How to Give Effective Feedback

Home | Articles | Management | How to Give Effective Feedback

Photo by Christina @ on Unsplash

Feedback is a powerful tool used by facilitators, trainers and managers. Used properly feedback can enhance individual development, but used ineptly it can be highly destructive. This article covers what feedback is, the different types of feedback, the characteristics of good feedback and how to deliver effective feedback.

What is feedback?

An everyday example of feedback is when a driver is trying to back into a parking space and another person holds up their hands to show the size of the gap between the car which is being parked and the next car. In this case the driver is being given information on parking performance which cannot be readily seen by the driver alone. In indivdual development we are also interested in communicating the effect behaviour has on other people. So, our definition of feedback is:

Communication which is intended to make a person aware of their own performance and the effect their behaviour has on other people.

Feedback, by itself, without additional comments or suggestions can be a powerful tool for improving performance and modifying behaviour. This power is increased considerably if feedback is given in realtionship to previously agreed goals. Giving feedback requires courage, skill, understanding, respect for the other person and self-respect.

Types of feedback

There are three types of feedback: positive feedback, constructive feedback and negative feedback.

Positive feedback
Positive feedback applies to situations where the person did a good job. It consists of simple praise, but is even more powerfully reinforcing when it specifically highlights why or how the person did a good job.

Constructive feedback
Constructive feedback highlights how the person could do better next time. It needs to be delivered sensitively.

Negative feedback
Negative feedback — merely replaying something that went wrong — is essentially destructive and is only used, usually by accident, to terminate friendships and marriages. It describes a perceived negative behaviour, without proposing a resolution ('You're always complaining').

Characteristics of good feedback

It is not judgemental
Making judgemental statements such as ‘You really are a bad listener’ is not very useful and they can cause the receiver to react defensively. Instead of judging, you should describe what you observed — and not what you have inferred. Give feedback on behaviour, not what you perceive to be personal characteristics.

It is accurate and specific
A far better approach is to describe a specific incident that you have seen for yourself — do not feedback rumour and hearsay, e.g. ‘At the end of the lesson you interrupted Hazel before she could finish explaining her problem.’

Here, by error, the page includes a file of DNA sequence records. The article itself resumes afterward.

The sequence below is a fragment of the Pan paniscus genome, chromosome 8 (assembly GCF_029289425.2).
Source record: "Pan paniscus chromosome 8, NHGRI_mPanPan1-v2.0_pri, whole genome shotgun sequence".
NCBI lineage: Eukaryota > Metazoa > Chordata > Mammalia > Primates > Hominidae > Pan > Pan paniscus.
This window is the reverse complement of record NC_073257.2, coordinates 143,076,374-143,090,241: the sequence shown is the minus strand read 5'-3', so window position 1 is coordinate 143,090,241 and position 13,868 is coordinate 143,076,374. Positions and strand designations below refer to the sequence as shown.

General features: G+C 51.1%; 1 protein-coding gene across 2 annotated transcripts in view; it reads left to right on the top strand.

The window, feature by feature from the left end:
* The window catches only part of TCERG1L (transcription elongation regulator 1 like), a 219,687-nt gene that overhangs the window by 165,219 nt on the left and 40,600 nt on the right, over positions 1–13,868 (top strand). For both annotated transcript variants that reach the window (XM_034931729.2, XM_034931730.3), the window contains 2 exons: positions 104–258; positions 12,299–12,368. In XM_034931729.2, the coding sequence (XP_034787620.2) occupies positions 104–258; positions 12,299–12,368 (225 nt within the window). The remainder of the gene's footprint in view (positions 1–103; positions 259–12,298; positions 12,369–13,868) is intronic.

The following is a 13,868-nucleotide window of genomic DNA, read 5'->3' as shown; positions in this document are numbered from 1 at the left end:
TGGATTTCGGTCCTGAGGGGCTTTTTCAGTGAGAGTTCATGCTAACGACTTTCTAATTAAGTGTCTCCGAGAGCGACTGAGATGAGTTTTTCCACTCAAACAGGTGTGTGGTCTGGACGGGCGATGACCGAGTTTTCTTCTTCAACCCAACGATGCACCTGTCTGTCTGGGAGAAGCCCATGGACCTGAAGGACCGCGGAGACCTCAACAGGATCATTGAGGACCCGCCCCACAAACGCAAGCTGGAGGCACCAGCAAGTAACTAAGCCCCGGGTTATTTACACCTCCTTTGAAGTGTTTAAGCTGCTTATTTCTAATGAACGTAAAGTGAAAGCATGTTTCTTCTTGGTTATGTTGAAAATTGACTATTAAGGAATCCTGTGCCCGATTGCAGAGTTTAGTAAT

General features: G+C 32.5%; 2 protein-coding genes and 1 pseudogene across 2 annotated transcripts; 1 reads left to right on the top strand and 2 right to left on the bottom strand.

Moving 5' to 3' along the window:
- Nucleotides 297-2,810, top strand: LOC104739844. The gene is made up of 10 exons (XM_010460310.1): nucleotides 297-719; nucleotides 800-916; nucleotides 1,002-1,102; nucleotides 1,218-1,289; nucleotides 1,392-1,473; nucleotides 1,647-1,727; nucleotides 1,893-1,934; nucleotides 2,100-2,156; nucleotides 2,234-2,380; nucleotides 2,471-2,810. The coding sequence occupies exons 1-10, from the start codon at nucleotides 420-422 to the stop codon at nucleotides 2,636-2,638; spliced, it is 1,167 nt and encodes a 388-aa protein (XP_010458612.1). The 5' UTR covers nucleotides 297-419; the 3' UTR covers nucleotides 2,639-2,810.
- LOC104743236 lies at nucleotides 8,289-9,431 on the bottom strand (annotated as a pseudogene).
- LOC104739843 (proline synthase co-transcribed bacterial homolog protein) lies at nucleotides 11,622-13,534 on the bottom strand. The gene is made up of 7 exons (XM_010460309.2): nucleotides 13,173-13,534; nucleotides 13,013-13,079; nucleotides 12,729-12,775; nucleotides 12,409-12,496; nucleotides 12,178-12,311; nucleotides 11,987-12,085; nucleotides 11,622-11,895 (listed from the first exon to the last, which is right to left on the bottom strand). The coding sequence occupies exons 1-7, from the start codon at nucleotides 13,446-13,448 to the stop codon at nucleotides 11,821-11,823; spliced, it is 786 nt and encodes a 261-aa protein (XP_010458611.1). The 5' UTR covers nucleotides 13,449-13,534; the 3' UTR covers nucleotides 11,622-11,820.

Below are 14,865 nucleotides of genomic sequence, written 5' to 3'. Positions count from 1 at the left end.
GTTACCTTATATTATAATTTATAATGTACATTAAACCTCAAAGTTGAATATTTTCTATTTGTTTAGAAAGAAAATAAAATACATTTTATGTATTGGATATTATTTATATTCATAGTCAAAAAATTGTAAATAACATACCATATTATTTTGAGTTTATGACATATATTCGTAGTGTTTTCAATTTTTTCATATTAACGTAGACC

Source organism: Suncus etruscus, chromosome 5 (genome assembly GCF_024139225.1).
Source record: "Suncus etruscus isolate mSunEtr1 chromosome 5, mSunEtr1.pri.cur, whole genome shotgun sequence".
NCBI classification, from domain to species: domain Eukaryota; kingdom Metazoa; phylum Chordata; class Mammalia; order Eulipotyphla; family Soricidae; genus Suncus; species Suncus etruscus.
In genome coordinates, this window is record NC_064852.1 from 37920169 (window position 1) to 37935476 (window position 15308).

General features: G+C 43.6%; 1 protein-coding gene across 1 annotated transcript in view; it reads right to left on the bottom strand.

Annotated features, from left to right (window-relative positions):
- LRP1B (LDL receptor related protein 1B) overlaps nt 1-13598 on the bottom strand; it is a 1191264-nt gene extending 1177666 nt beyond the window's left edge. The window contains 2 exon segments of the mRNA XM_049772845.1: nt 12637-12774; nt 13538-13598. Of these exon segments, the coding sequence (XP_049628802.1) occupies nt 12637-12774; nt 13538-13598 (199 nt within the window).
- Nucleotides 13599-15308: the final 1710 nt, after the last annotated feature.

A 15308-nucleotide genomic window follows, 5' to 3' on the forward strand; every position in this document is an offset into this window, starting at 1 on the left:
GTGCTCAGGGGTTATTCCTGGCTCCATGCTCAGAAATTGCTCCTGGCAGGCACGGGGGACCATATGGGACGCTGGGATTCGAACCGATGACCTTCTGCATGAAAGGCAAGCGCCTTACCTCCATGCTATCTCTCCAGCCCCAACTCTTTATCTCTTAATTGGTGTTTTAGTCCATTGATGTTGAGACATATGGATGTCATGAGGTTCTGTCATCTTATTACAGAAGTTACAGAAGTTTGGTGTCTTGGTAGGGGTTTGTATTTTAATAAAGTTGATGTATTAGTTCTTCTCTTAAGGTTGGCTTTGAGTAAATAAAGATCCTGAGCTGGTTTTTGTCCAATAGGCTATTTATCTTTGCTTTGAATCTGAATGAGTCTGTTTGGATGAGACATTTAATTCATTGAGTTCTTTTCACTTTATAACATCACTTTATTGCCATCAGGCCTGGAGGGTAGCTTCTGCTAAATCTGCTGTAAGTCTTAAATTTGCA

Its purpose is to help the receiver
Sometimes we give feedback to make ourselves feel better. It helps us to get things off our chests. This might be good for the giver but it does nothing for the receiver. Ensure that the only reason for giving feedback is to help the receiver improve performance.

It is about behaviour that can be changed
Frustration is only increased when a person is reminded of some shortcoming that cannot be controlled.

It is clear
One way of making sure that the feedback is clear is to have the receiver paraphrase the feedback.

It is sufficient
Enough feedback should be given to make the person aware of their behaviour without making them feel that they are under pressure or are being attacked.

It is timely
Generally, feedback is most effective immediately after the behaviour. The exception to this is when the receivers are not ready to hear the feedback, such as when they are feeling depressed or are elated.

How to deliver feedback

Effective delivery of feedback specifically communicates pleasure or concern, avoids accusations and consists of three elements: behaviour, feelings and effect. The following table describes the elements and gives examples.

 ElementWhat you doExample
1.Behaviour Give a non-judgemental description of the specific behaviour. ‘When you were late this morning...
2.Feelings Describe your feelings. ...I was really concerned...
3.Effect State the concrete effects that the behaviour is having. ...that we will not meet our deadline.’

725   127

Become a member or supporter to get early access to new articles.

Support the Learning Pages project | ☕️ Buy me a coffee